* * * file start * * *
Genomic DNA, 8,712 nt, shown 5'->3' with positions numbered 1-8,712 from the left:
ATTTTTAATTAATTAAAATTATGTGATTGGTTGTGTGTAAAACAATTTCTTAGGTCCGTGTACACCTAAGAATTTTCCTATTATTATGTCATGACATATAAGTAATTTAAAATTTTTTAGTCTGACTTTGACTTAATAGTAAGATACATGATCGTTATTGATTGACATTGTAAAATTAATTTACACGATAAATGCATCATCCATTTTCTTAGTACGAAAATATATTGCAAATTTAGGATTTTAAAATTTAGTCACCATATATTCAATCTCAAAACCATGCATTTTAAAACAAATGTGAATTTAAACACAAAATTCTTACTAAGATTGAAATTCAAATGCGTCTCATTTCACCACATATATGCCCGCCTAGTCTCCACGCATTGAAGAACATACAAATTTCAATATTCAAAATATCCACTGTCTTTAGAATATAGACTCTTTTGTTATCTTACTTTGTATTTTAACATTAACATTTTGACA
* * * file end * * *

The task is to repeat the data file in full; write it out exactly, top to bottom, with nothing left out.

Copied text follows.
Genomic DNA, 8,712 nt, shown 5'->3' with positions numbered 1-8,712 from the left:
ATTTTTAATTAATTAAAATTATGTGATTGGTTGTGTGTAAAACAATTTCTTAGGTCCGTGTACACCTAAGAATTTTCCTATTATTATGTCATGACATATAAGTAATTTAAAATTTTTTAGTCTGACTTTGACTTAATAGTAAGATACATGATCGTTATTGATTGACATTGTAAAATTAATTTACACGATAAATGCATCATCCATTTTCTTAGTACGAAAATATATTGCAAATTTAGGATTTTAAAATTTAGTCACCATATATTCAATCTCAAAACCATGCATTTTAAAACAAATGTGAATTTAAACACAAAATTCTTACTAAGATTGAAATTCAAATGCGTCTCATTTCACCACATATATGCCCGCCTAGTCTCCACGCATTGAAGAACATACAAATTTCAATATTCAAAATATCCACTGTCTTTAGAATATAGACTCTTTTGTTATCTTACTTTGTATTTTAACATTAACATTTTGACA